Obvious fake news
By Jerrison Oracion, Senior Columnist
News can be found not only in newspapers but also on TV, radio, and online, but too many of these sources can be deliberately misinformative. President Donald Trump coined the phrase “fake news” after CNN reporter Jim Acosta asked him a question and did not let him answer during a press conference. The information that Trump posted on Twitter was scrutinized and considered by some as credible media and not by others. This makes it trickier to figure out what is true and who to trust.
Fake news is not only a thing in the United States. It happens in other countries too, including Canada. Misinformation is another type of propaganda and can lead to bigger consequences. But there are inaccurate stories that are obviously fake that you can easily ignore them. When I get my news, I usually get it from a variety of sources instead of just one source.
I watch many news channels in both Canada and the United States to see how they approach stories and which stories that they cover. This also allows me to see different opinions on a single story. When I read a story, I usually check the sources that are cited to find any bias in them, and it is more credible when there is less bias in it. One way that I would approach a political story is by watching Cable Public Affairs Channel (CPAC) for the entire unedited press conference, and then later watching the news channels to see how it is covered and what is highlighted.
Also, when a guest is interviewed, you have to find out about their views in general to find out if their thoughts on a topic is fact based or biased by personal feeling or doctrine. With internet news, fake news can look so obviously unreal because it is too good or too drastic to be true. These are similar to the types of stories that you would see in tabloid magazines, which might be one reason why I think Trump dislikes and is treating some news organizations so poorly. Another simple way I spot a news source that isn’t credible is by looking at the design of the website to see how well it is organized. Credible news websites often have a simple and high-quality design and the layout makes it easy to find citations. The story being accompanied with a photo that is obviously photoshopped makes it likelier to be fake. Also, when checking the sources, you can go through its facts to see if they actually support the point in the story or if they’ve been angled to look like they do.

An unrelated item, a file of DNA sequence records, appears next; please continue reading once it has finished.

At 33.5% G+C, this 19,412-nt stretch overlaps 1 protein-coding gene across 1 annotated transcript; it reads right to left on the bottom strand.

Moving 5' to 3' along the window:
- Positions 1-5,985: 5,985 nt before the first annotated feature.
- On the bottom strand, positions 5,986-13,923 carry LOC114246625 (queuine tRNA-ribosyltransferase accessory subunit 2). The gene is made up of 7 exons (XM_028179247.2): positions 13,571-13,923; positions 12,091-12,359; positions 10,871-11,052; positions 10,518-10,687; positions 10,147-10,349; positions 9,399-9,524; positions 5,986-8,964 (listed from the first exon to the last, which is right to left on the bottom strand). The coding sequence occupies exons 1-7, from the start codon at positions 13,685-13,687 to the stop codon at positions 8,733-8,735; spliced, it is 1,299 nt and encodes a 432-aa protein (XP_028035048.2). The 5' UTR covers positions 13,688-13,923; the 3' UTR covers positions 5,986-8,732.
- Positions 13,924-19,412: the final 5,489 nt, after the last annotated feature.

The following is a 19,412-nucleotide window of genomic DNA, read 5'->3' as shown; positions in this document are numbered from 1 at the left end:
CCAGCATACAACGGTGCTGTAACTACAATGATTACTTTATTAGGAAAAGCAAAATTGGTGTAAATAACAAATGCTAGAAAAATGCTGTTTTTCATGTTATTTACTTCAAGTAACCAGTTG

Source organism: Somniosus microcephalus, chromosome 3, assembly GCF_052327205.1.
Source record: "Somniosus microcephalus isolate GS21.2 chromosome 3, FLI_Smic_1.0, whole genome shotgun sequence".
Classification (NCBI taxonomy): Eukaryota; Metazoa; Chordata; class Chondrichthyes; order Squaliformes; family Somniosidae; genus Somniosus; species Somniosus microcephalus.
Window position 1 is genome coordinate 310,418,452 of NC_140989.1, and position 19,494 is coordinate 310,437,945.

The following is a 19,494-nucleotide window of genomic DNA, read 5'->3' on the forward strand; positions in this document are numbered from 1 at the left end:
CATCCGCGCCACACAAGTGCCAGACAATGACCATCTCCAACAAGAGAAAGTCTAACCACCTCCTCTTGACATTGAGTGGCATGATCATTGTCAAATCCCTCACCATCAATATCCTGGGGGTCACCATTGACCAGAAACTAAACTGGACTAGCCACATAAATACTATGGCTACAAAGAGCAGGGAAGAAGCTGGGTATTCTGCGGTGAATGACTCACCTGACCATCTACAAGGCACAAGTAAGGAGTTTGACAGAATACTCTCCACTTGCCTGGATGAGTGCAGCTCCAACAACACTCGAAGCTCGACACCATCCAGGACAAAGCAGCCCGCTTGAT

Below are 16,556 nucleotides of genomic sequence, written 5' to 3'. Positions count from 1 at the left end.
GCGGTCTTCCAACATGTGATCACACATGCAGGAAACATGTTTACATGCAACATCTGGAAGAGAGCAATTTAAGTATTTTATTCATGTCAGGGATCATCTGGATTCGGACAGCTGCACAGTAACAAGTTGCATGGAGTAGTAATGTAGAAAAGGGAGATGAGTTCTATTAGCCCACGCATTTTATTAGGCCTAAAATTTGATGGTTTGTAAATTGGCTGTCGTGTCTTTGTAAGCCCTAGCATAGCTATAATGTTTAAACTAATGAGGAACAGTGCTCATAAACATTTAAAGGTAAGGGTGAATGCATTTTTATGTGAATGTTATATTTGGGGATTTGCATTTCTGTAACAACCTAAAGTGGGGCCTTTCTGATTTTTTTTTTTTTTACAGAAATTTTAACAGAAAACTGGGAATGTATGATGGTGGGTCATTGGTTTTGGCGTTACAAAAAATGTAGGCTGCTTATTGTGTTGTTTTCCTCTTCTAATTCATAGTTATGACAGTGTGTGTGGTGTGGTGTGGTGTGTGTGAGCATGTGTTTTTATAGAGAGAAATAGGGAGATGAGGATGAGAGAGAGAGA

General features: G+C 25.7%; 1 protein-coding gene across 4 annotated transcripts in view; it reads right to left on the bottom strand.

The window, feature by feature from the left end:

While social media is another way to get news, it is mostly useful as a notification system for me when breaking news happens (as long as you get information from credible news sources and verified accounts). Lots of information from social media is not legitimate information. It can also be credible but not yet confirmed—or even misleading. As long as you know the basics of news, you should be able to find credible and accurate stories using your own judgement. Make sure to check the reliability of your sources before giving your opinions on various topics, it is essential.